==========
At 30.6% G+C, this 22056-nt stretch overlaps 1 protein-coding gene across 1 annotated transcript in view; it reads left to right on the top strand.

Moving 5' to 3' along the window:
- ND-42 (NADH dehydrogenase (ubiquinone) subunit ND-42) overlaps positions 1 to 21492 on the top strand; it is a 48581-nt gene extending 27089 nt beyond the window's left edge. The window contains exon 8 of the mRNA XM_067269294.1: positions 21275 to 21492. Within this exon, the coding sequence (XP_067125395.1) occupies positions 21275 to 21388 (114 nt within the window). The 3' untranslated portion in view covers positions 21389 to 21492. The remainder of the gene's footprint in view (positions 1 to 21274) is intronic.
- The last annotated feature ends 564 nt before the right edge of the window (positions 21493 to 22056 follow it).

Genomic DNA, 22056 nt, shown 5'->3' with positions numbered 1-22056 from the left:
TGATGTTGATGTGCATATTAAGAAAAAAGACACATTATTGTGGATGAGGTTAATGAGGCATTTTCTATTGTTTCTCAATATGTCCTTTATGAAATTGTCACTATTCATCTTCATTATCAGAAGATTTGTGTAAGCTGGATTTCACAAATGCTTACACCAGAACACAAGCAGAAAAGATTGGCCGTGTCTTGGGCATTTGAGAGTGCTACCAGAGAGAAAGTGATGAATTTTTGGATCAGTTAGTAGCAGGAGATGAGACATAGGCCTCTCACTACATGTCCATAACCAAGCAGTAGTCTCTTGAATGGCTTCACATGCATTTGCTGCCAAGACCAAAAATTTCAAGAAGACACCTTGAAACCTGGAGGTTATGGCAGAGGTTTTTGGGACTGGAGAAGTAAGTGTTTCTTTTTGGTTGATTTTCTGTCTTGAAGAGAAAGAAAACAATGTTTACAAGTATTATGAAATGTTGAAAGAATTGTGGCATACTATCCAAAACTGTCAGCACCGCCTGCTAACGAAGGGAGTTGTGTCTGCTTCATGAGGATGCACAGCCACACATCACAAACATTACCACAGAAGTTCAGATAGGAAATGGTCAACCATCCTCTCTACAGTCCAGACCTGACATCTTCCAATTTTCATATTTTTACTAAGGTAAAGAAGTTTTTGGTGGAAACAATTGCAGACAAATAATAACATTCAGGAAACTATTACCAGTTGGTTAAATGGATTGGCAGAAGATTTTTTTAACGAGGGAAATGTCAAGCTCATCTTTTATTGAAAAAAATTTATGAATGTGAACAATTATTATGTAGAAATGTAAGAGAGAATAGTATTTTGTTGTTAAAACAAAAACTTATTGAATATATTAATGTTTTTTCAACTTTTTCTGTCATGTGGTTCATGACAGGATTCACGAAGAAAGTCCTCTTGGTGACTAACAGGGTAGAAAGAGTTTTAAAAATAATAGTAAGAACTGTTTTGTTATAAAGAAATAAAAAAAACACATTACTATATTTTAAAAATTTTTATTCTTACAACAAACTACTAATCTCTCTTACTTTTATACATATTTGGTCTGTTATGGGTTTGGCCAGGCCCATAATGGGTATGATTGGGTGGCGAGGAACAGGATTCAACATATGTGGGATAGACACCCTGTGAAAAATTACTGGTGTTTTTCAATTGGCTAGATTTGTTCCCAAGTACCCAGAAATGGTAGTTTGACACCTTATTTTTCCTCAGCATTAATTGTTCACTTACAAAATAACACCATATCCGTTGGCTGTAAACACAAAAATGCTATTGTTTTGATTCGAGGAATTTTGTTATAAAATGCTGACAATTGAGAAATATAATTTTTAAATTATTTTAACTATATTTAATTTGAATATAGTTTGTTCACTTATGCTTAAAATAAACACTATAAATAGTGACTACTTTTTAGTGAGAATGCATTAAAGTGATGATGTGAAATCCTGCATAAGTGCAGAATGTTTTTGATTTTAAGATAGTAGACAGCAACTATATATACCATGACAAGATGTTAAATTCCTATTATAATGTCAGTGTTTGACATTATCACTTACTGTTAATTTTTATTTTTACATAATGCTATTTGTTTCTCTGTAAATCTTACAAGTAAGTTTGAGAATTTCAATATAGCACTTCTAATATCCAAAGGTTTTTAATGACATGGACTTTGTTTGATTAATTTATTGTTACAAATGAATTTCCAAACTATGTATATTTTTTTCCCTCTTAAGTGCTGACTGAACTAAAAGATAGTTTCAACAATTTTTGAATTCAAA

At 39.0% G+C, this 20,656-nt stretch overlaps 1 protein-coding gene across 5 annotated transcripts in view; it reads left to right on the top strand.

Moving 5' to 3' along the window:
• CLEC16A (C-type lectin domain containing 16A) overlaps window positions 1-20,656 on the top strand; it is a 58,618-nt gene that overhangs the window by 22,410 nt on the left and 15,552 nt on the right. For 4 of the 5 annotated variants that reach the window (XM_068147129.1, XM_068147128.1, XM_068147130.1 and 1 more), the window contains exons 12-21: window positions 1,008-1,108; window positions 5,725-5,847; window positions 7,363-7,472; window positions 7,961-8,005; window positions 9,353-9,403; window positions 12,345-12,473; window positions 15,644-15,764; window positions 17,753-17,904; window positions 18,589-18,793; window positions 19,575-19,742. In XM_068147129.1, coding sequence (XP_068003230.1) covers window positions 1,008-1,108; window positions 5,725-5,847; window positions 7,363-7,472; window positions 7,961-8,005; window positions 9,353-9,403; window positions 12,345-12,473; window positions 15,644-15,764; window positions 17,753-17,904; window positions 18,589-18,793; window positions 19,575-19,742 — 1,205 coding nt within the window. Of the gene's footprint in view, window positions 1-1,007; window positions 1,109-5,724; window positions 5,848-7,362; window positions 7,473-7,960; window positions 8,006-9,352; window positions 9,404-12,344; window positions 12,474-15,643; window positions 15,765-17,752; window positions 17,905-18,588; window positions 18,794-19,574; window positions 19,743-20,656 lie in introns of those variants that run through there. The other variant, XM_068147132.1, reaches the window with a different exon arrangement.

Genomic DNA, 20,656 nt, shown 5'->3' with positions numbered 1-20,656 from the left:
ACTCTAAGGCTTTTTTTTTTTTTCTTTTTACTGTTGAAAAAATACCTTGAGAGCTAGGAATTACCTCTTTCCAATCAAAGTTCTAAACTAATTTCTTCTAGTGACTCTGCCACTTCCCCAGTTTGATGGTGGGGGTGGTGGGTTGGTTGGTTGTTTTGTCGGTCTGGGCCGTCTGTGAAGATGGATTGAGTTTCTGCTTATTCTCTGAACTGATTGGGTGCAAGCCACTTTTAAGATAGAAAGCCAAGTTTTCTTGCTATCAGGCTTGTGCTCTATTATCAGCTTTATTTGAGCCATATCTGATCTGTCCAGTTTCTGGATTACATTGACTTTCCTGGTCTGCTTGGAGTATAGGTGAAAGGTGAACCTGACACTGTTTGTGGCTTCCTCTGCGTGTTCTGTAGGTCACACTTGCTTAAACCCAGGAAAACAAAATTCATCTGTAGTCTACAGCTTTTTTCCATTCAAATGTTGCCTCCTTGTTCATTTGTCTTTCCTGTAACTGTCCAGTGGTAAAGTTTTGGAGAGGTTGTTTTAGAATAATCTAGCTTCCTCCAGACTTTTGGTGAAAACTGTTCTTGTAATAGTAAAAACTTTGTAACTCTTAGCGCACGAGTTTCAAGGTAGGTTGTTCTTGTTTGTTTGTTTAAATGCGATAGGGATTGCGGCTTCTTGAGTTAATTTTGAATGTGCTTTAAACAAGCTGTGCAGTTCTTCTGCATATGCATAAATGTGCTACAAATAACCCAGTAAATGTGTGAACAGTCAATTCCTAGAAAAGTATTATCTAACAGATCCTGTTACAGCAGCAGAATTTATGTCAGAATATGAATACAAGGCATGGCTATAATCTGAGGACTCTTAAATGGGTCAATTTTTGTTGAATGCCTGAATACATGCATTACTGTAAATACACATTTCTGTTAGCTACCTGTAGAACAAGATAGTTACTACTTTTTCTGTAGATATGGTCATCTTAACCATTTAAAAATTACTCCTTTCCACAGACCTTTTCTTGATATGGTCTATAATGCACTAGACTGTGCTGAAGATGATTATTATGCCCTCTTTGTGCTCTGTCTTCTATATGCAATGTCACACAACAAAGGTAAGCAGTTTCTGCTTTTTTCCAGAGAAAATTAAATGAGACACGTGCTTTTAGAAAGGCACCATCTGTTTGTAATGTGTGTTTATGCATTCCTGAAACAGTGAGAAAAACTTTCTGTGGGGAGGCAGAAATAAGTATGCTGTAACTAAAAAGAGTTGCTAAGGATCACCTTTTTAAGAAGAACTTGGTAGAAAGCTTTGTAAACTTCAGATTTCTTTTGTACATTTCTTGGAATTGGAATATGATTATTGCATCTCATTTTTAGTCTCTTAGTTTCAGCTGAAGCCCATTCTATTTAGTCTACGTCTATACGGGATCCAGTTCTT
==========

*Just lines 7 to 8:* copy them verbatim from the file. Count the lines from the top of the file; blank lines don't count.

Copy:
At 39.0% G+C, this 20,656-nt stretch overlaps 1 protein-coding gene across 5 annotated transcripts in view; it reads left to right on the top strand.

Moving 5' to 3' along the window: